Key takeaways

  • Developing economies such as China and India are leading the charge with adoption of mHealth technologies.
  • The need for improved medical services, population, geographic and socio-economic factors are driving the adoption of mHealth technologies in developing economies.
  • Western economies will be able to the leverage the substantial innovation and mHealth developments that developing countries offer.

A promising revelation from research conducted by PwC in its Emerging mHealth: Paths for growth report, was that emerging markets (particularly India and China) are leading the mobile health charge.

The research revealed that from a patient perspective, expectations are high that mobile technology will help to increase access to care in emerging markets and transform the developed world’s costly healthcare behemoths into less expensive, prevention-based and patient-focused systems.

“When you have no legacy, it is easy to build,” comments Sangita Reddy, Executive Director of Operations, Apollo Hospitals (India). “In emerging markets, higher penetration of mobility is coupled with increasing acceptance of the tool as a medium to interact and exchange information. “

The ability of these counties to leap ahead lies in the paucity of existing healthcare: there is greater demand for change and, just as important, there are fewer entrenched interests to help impede the adoption of new approaches. This move into mHealth has resulted in a number of innovative programs, beneficial to patients, medical practitioners and other stakeholders:

  • Apollo Hospitals Group India recognised the opportunity to share its health-care knowledge to poorer rural areas, by trialling a remote triage advice and health monitoring service.  The service has country-wide coverage, allowing rural dwellers to speak to paramedics, physiotherapists, nurses, doctors and health advisers via a contact centre to access health information and advice. The service reaches a potential audience of 70 million people, 24 hours, seven days a week and since launch has handled over 700,000 calls.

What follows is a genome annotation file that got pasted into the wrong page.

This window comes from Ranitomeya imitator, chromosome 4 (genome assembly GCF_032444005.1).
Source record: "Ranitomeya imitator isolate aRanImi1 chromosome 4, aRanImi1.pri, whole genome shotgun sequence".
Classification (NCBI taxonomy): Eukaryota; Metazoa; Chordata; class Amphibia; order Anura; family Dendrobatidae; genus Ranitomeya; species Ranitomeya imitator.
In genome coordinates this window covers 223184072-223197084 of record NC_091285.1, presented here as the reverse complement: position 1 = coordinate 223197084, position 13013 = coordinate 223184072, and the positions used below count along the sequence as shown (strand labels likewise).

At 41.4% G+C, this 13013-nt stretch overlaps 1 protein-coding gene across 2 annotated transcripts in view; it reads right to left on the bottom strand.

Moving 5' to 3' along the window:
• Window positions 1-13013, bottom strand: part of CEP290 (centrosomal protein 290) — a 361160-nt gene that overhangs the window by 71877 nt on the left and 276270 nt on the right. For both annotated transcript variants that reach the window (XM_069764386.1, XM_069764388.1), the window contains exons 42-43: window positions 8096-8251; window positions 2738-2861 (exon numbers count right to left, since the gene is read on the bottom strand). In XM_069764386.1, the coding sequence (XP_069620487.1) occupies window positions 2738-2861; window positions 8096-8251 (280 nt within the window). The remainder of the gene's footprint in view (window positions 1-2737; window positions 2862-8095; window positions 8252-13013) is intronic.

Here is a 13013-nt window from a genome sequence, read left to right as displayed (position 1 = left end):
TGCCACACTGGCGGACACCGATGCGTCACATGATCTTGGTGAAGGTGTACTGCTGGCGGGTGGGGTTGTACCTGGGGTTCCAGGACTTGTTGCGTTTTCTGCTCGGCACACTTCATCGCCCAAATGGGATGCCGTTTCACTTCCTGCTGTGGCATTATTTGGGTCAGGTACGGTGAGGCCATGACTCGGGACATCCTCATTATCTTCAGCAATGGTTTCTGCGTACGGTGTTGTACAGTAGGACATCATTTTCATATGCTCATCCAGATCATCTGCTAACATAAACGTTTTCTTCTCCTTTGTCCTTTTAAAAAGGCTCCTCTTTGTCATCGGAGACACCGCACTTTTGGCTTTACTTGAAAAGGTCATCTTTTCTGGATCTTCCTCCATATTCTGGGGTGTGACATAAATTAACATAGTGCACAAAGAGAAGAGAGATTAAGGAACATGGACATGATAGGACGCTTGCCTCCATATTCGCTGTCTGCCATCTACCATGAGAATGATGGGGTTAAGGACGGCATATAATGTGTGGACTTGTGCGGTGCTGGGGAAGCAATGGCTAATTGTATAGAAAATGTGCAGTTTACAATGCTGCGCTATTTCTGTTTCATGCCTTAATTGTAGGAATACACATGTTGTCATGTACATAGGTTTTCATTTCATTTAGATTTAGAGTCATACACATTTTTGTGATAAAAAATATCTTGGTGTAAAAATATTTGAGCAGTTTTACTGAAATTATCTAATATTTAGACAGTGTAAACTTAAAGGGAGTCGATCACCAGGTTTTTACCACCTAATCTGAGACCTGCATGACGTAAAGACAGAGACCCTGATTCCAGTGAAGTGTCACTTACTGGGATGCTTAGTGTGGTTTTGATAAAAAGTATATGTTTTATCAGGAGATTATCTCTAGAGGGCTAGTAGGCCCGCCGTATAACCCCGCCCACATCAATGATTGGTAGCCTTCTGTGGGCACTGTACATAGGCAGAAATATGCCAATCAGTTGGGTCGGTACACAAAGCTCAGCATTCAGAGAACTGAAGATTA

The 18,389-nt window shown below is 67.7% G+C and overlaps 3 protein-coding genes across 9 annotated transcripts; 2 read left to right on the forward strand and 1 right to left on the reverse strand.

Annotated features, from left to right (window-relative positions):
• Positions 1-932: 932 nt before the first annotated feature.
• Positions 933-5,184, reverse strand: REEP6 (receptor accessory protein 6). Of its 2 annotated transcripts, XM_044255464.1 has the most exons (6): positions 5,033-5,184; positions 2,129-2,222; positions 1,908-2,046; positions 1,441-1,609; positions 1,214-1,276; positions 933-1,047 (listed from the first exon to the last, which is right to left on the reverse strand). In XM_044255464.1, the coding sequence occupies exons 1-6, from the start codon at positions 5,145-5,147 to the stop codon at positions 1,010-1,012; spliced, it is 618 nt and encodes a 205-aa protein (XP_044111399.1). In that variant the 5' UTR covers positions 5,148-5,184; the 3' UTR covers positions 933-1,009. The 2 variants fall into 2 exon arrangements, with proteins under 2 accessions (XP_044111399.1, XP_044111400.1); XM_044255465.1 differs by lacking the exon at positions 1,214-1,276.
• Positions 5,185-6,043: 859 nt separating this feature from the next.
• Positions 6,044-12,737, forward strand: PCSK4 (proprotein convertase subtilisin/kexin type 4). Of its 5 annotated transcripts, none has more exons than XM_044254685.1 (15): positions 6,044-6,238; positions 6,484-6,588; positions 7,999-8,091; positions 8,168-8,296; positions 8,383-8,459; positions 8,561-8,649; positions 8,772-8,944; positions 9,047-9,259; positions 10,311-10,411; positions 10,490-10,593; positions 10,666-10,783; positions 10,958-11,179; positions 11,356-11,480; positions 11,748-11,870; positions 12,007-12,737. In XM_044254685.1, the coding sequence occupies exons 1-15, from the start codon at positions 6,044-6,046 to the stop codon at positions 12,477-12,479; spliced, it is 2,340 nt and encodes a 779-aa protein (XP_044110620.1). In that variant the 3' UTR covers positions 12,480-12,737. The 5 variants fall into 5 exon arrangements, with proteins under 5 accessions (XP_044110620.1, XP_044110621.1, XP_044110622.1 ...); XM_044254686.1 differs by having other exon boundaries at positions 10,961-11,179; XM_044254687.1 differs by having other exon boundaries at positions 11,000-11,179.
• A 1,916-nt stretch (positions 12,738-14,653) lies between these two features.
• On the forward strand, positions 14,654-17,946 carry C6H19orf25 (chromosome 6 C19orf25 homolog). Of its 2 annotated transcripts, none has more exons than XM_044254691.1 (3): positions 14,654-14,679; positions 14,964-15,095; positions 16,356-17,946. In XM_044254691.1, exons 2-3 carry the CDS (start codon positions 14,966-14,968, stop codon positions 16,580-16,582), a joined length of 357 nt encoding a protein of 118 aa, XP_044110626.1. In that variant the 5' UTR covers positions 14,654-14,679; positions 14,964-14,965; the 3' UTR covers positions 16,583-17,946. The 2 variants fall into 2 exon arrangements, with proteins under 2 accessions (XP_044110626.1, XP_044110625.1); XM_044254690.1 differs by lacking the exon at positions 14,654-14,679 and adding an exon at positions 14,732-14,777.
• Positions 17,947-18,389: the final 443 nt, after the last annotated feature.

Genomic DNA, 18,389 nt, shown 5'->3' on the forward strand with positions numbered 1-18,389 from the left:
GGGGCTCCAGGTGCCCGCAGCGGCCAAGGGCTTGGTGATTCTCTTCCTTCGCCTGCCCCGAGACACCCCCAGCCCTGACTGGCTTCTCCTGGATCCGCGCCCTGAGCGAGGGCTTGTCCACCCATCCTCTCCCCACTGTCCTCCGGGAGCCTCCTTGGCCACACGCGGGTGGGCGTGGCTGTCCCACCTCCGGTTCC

• A data-gathering programme in Brazil’s Amazonas State provided nearly real-time information on outbreaks of dengue fever, which previously took one to two months to collate.
  • Brazil’s Sistema Tel-Eletro-cardiografia Digital allows ambulances across the country to send cardiograms to the telemedicine unit of a specialist heart hospital in Sao Paulo and within five minutes they receive a diagnosis to guide emergency treatment.
  • A drug counterfeit service by mPedigree based out of Ghana allows patients to SMS a coded number on the packaging of their medication to the service, which will verify that the product is legitimate. This programme benefits a broad audience of stakeholders, such as pharmaceutical firms, pharmacies, purchases and mobile phone companies.

Collectively doctors, governments and private investors in emerging markets are much more likely to recommend patients to use mHealth either on their own or let medical personnel to monitor their conditions.

The benefit to developed markets is that these emerging economies will be sources of substantial innovation that is transferable.

In order to embrace the ubiquitous approach to healthcare through mobile, a broader disruption of the Australian industry needs to occur and with the launch of the PCEHR it is clear that this is well under way.

 

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Contributor

Nirosha Methananda

With a marketing and communications background, Nirosha is the former marketing lead for PwC’s Technology Consulting services.

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